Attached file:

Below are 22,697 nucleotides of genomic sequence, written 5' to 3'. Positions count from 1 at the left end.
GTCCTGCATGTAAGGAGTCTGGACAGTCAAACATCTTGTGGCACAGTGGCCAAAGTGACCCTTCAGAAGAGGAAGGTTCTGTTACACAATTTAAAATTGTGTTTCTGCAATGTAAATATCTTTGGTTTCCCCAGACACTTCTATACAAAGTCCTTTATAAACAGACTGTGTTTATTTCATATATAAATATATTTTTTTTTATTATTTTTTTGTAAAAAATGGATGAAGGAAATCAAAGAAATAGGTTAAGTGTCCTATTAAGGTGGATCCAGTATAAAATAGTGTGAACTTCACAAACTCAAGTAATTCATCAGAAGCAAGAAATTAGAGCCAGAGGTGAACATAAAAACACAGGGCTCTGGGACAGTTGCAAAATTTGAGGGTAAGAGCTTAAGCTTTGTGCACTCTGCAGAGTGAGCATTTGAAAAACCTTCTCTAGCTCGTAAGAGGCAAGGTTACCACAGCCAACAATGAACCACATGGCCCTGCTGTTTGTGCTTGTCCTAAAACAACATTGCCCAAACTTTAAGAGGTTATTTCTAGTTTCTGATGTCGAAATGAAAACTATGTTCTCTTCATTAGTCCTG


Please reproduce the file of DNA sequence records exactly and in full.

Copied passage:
Below are 22,697 nucleotides of genomic sequence, written 5' to 3'. Positions count from 1 at the left end.
GTCCTGCATGTAAGGAGTCTGGACAGTCAAACATCTTGTGGCACAGTGGCCAAAGTGACCCTTCAGAAGAGGAAGGTTCTGTTACACAATTTAAAATTGTGTTTCTGCAATGTAAATATCTTTGGTTTCCCCAGACACTTCTATACAAAGTCCTTTATAAACAGACTGTGTTTATTTCATATATAAATATATTTTTTTTTATTATTTTTTTGTAAAAAATGGATGAAGGAAATCAAAGAAATAGGTTAAGTGTCCTATTAAGGTGGATCCAGTATAAAATAGTGTGAACTTCACAAACTCAAGTAATTCATCAGAAGCAAGAAATTAGAGCCAGAGGTGAACATAAAAACACAGGGCTCTGGGACAGTTGCAAAATTTGAGGGTAAGAGCTTAAGCTTTGTGCACTCTGCAGAGTGAGCATTTGAAAAACCTTCTCTAGCTCGTAAGAGGCAAGGTTACCACAGCCAACAATGAACCACATGGCCCTGCTGTTTGTGCTTGTCCTAAAACAACATTGCCCAAACTTTAAGAGGTTATTTCTAGTTTCTGATGTCGAAATGAAAACTATGTTCTCTTCATTAGTCCTG